Obviously, injury is the other major factor in your survival. Of my five or so games so far, three have ended at the jaws of a hungry wolf (one very shockingly that appeared inside a building that was safe in a previous game). At the moment, injury is fairly simple to fix, but difficult to come back from, requiring significant amounts of rest to restore your normal condition, which comes at the cost of a lot of time spent not acquiring food and water, which are constant nagging needs.
Basically, you’ll live as long as your condition remains above zero percent. Exhaustion, freezing, starvation, dehydration, or injury all negatively impact your condition (injury does so the most drastically), but as long as those negative factors are not present, your condition will slowly rise. A bad cut might be solved by tossing some antiseptic on it and wrapping it with a bandage, no harm. You might need to drop some painkillers and rest for four hours to recover from a sprained ankle, though—and four hours feels a lot longer in the game than you might think.
The game is slow and deliberate, very specifically filled with little more than the sounds of the wilderness around you and your character’s occasional mutterings about their condition. Your movement is slow, and the HUD elements are minimal, allowing you to dive headlong into the game with little distraction. The game is much like The Forest, but meant to look a little less “realistic” and without the cannibalistic tribesman.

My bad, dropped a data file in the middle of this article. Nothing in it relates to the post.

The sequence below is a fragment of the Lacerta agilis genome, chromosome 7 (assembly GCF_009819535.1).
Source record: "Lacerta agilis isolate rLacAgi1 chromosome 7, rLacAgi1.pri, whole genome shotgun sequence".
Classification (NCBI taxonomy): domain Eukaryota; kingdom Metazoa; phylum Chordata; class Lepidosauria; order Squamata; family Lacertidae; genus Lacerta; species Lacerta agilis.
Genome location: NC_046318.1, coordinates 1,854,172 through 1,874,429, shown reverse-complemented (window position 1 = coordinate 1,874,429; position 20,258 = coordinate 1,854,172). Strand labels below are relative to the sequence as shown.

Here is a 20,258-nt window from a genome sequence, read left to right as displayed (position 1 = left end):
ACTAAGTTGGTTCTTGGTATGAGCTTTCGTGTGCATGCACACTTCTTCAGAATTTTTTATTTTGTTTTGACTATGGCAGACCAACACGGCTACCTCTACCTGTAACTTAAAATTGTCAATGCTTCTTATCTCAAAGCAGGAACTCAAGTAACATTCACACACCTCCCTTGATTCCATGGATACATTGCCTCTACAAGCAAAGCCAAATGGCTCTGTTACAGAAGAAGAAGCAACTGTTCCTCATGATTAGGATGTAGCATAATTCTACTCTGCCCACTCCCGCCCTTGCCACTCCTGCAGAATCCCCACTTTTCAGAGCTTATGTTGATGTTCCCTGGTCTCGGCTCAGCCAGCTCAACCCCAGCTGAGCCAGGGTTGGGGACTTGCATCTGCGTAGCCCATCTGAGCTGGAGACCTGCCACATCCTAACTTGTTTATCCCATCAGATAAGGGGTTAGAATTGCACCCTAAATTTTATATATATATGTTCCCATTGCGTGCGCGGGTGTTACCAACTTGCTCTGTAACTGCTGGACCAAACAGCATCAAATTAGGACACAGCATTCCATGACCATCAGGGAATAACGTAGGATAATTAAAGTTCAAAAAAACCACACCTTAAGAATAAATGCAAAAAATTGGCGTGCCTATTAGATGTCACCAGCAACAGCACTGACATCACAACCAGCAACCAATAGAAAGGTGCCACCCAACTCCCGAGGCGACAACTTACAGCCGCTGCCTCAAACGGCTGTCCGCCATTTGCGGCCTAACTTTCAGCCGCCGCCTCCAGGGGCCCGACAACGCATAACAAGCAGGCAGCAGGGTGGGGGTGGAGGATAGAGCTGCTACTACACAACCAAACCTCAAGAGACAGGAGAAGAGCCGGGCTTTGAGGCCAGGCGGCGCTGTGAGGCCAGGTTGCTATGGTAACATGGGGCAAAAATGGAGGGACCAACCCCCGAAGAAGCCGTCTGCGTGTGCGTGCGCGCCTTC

The game is done in a painted sort of watercolor style that evokes feelings of the Telltale Walking Dead series, but from a first-person point of view. It does a good job of making sure the game can likely run on most systems, and helps to solidify the feeling of isolation, while also having stark color contrast to make obvious landmarks or places of relative safety more inviting and rewarding to find.
It’s still an Early Access game, so obviously there are issues and features that haven’t been implemented. Despite it’s relatively low-performance look, the game suffers from frame rate drops often. More than once, I’ve thrown a flare into a room to get a good sense of its contents, only to have the flare stick to the ceiling or fall through the floor. As it stands, there’s only one area (large as it is), and the map function hasn’t been added yet (it will be minimal, only tracking major landmarks). The controls occasionally feel like they’re fighting me, and menu navigation can get cumbersome. The game could do with a little tuning around the edges, is all.
It’s definitely a survival game with what feels like a more down-to-Earth view on everything. Where games like Don’t Starve or Darkwood work with limited resources and similar feelings of needing to “survive” in a harsh space, they’re more game-y, while The Long Dark feels distinctly more about the experience than the game itself, if that makes any sense. It’s more sensory than one might think, and less focused on its individual mechanics. It remains to be seen whether that’s a winning combination, but thus far this seems like a game you might want to follow, if not try yourself.
It’s out on Steam Early Access right now, as a matter of fact, though it feels a little steep at $19.99 for how much game you get out of it as it stands. Check out a trailer below to see the game in action.